Back in 2009, UK monitoring agency GCHQ flatly denied that it was "developing" technology to monitor what people do online.
With hindsight - and with all credit to TechRadar commenter Ken Paton, who said it at the time - the words were carefully chosen.
GCHQ wasn't developing technology, because the technology was already up and running; it had no plans "to store centrally all communications data in Britain" because the NSA was storing the data in the USA. Everything you do online can be intercepted.
There's an obvious question here: why is the snooper's charter necessary when the NSA is doing everything short of monitoring our brainwaves?
Location, location, location
There are two simple answers to that. The first is that the law would legitimise what's already happening.
And the second is that the NSA doesn't store the data long enough - or at least didn't back in 2010, when the sheer volume of data meant it couldn't be kept for more than a month.
The snooper's charter would get ISPs to keep comms data for a year, enabling retrospective trawls for longer.
The government has attempted to smear opponents of the Bill as terrorists and paedophiles, but there are legitimate concerns.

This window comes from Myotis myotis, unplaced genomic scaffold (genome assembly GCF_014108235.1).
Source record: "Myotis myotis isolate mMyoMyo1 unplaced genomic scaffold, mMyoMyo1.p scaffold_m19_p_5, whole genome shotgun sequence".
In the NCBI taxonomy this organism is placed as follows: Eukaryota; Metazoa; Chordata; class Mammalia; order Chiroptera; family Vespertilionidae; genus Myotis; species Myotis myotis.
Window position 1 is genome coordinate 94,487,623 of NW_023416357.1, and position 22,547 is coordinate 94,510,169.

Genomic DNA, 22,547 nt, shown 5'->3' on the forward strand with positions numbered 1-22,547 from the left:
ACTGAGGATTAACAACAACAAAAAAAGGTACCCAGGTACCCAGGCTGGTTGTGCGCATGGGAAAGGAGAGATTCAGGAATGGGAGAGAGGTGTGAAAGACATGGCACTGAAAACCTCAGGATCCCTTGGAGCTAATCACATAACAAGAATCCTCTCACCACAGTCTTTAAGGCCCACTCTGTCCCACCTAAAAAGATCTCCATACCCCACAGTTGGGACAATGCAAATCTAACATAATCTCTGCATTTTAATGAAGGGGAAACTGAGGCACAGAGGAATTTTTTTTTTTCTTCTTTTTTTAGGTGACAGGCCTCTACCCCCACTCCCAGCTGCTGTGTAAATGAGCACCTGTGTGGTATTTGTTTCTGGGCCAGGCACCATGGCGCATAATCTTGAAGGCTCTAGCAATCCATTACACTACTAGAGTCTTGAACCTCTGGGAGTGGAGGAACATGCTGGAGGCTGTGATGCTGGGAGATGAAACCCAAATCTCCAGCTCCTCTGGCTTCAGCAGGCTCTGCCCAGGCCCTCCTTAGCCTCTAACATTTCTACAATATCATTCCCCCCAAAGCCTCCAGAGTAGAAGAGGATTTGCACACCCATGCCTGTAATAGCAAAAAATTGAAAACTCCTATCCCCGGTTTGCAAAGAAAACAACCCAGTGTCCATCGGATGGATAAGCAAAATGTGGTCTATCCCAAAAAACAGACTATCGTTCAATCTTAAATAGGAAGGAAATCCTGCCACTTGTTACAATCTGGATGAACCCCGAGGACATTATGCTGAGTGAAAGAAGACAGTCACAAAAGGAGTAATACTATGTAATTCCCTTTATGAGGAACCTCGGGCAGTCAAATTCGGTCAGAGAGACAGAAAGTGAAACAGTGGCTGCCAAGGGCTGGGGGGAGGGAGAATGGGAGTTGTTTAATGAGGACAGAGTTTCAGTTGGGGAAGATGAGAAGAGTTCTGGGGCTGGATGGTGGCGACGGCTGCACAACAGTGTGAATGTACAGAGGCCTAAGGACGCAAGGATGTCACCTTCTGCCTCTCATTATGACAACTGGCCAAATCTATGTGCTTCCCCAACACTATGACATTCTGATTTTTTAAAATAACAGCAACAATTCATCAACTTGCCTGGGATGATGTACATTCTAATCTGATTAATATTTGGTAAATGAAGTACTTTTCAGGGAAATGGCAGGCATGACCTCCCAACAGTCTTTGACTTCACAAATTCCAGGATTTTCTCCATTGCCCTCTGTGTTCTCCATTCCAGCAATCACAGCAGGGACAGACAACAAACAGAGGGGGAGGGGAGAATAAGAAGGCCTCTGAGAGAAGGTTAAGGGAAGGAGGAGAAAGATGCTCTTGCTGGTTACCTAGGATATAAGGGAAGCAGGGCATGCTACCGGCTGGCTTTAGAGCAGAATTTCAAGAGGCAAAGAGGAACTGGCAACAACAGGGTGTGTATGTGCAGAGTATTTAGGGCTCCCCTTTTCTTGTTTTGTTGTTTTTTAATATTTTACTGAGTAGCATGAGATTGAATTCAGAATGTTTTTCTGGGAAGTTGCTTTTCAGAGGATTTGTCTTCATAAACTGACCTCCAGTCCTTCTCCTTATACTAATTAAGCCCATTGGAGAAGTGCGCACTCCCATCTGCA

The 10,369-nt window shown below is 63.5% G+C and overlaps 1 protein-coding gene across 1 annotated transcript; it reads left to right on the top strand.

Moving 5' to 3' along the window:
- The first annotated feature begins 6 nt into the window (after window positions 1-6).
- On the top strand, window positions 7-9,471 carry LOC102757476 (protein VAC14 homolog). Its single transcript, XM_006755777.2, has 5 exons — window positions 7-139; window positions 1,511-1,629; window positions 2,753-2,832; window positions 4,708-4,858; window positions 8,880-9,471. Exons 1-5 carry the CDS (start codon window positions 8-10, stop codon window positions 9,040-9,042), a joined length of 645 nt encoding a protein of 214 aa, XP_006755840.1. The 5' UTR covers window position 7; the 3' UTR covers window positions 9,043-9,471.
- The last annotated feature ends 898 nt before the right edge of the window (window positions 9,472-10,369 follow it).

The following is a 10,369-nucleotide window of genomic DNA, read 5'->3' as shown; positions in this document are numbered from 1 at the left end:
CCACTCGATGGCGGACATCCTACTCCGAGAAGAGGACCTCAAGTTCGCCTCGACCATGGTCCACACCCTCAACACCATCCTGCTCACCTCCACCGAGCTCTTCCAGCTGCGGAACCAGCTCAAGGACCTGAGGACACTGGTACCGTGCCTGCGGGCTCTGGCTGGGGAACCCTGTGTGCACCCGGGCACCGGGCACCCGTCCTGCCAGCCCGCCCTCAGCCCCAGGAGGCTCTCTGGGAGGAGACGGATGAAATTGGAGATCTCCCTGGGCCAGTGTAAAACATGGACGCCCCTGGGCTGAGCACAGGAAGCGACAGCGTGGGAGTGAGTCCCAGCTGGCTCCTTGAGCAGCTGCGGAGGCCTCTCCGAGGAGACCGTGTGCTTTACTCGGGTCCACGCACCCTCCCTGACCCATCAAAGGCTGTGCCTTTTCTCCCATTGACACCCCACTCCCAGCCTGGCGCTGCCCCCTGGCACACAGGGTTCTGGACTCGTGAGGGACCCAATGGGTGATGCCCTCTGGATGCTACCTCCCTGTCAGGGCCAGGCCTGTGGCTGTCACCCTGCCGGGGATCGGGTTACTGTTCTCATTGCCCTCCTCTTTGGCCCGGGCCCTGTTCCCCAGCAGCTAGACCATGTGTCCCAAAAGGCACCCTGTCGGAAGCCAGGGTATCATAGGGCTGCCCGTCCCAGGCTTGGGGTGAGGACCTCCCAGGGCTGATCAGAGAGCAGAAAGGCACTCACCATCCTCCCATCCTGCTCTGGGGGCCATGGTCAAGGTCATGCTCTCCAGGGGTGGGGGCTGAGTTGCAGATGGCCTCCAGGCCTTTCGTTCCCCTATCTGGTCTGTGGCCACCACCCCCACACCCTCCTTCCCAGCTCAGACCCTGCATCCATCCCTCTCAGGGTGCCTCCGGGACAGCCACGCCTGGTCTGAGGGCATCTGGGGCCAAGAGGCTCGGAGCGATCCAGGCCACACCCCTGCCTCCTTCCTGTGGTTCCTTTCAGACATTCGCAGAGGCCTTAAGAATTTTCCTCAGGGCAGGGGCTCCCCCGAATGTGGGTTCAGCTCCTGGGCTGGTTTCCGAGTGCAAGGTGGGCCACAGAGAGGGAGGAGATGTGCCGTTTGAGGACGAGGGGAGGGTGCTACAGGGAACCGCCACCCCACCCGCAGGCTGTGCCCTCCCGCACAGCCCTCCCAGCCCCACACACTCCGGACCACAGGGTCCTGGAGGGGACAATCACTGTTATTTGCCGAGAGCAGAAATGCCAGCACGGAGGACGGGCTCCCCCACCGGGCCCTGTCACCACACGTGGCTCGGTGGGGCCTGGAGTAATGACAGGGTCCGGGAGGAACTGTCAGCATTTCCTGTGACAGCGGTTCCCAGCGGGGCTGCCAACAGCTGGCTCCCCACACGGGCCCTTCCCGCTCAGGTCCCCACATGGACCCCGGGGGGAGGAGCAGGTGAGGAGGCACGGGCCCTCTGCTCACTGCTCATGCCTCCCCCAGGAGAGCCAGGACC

There's the question of who can access the data, and for what purpose: the Guardian's ongoing revelations about the NSA and GCHQ make it clear that the necessary checks and balances to protect the general public simply don't exist, and in the UK we've learnt again and again that powers granted for anti-terrorism and other serious crimes are often used for trivia, such as monitoring parents' applications for school places.
Just this week an investigation was launched into RSPCA, a charity, over allegations of access to the Police National Computer.
It's important to keep some perspective here. The NSA probably won't send the black helicopters round if you Google terrorist-related activities - the much-cited story of the couple whose Googling of "pressure cookers" and "backpacks" led to a police visit this week turned out to be an "idiot employer" story, not a "scary feds" one - and there's no need to hide inside a Faraday cage just yet.
However, that doesn't mean we shouldn't be outraged. The whole system has been carefully structured to evade the law, with the US doing the UK's dodgy deeds and vice-versa - and that means it's wide open to abuse.
Our politicians tell us again and again that if we have nothing to hide, we have nothing to fear - but they have lied again and again to conceal the existence of mass surveillance on a truly enormous scale.
They have something to hide - and that's something we should fear.
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Writer, broadcaster, musician and kitchen gadget obsessive Carrie Marshall (Twitter) has been writing about tech since 1998, contributing sage advice and odd opinions to all kinds of magazines and websites as well as writing more than a dozen books. Her memoir, Carrie Kills A Man, is on sale now. She is the singer in Glaswegian rock band HAVR.